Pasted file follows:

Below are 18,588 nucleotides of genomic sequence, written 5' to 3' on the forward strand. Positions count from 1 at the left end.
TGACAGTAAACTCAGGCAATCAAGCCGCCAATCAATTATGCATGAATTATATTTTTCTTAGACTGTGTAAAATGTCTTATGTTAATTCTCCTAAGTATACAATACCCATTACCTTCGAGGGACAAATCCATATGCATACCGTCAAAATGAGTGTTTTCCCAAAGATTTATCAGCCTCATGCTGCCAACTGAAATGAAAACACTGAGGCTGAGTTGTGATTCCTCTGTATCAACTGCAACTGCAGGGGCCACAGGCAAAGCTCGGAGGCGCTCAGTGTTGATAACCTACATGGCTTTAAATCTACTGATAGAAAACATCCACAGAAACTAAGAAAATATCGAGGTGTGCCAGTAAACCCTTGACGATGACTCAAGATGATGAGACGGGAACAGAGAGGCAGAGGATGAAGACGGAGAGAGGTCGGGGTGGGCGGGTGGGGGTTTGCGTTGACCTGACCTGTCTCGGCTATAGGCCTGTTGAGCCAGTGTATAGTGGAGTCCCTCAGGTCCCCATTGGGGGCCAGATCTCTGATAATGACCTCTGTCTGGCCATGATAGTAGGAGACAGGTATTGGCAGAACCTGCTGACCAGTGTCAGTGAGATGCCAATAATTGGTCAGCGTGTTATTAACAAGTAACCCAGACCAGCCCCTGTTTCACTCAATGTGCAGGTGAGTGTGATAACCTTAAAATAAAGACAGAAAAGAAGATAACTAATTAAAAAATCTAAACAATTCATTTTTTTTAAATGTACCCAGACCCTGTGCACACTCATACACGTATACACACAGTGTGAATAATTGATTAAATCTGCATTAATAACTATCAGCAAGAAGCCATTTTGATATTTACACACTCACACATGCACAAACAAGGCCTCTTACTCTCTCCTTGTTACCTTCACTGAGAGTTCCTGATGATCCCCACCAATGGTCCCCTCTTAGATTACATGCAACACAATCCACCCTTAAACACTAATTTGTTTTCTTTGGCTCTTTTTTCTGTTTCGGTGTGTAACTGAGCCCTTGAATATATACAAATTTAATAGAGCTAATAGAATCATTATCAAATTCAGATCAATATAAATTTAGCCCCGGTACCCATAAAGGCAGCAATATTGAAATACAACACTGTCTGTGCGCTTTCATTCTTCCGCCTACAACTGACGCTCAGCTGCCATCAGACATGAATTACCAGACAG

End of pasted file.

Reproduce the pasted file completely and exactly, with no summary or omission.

Below are 18,588 nucleotides of genomic sequence, written 5' to 3' on the forward strand. Positions count from 1 at the left end.
TGACAGTAAACTCAGGCAATCAAGCCGCCAATCAATTATGCATGAATTATATTTTTCTTAGACTGTGTAAAATGTCTTATGTTAATTCTCCTAAGTATACAATACCCATTACCTTCGAGGGACAAATCCATATGCATACCGTCAAAATGAGTGTTTTCCCAAAGATTTATCAGCCTCATGCTGCCAACTGAAATGAAAACACTGAGGCTGAGTTGTGATTCCTCTGTATCAACTGCAACTGCAGGGGCCACAGGCAAAGCTCGGAGGCGCTCAGTGTTGATAACCTACATGGCTTTAAATCTACTGATAGAAAACATCCACAGAAACTAAGAAAATATCGAGGTGTGCCAGTAAACCCTTGACGATGACTCAAGATGATGAGACGGGAACAGAGAGGCAGAGGATGAAGACGGAGAGAGGTCGGGGTGGGCGGGTGGGGGTTTGCGTTGACCTGACCTGTCTCGGCTATAGGCCTGTTGAGCCAGTGTATAGTGGAGTCCCTCAGGTCCCCATTGGGGGCCAGATCTCTGATAATGACCTCTGTCTGGCCATGATAGTAGGAGACAGGTATTGGCAGAACCTGCTGACCAGTGTCAGTGAGATGCCAATAATTGGTCAGCGTGTTATTAACAAGTAACCCAGACCAGCCCCTGTTTCACTCAATGTGCAGGTGAGTGTGATAACCTTAAAATAAAGACAGAAAAGAAGATAACTAATTAAAAAATCTAAACAATTCATTTTTTTTAAATGTACCCAGACCCTGTGCACACTCATACACGTATACACACAGTGTGAATAATTGATTAAATCTGCATTAATAACTATCAGCAAGAAGCCATTTTGATATTTACACACTCACACATGCACAAACAAGGCCTCTTACTCTCTCCTTGTTACCTTCACTGAGAGTTCCTGATGATCCCCACCAATGGTCCCCTCTTAGATTACATGCAACACAATCCACCCTTAAACACTAATTTGTTTTCTTTGGCTCTTTTTTCTGTTTCGGTGTGTAACTGAGCCCTTGAATATATACAAATTTAATAGAGCTAATAGAATCATTATCAAATTCAGATCAATATAAATTTAGCCCCGGTACCCATAAAGGCAGCAATATTGAAATACAACACTGTCTGTGCGCTTTCATTCTTCCGCCTACAACTGACGCTCAGCTGCCATCAGACATGAATTACCAGACAG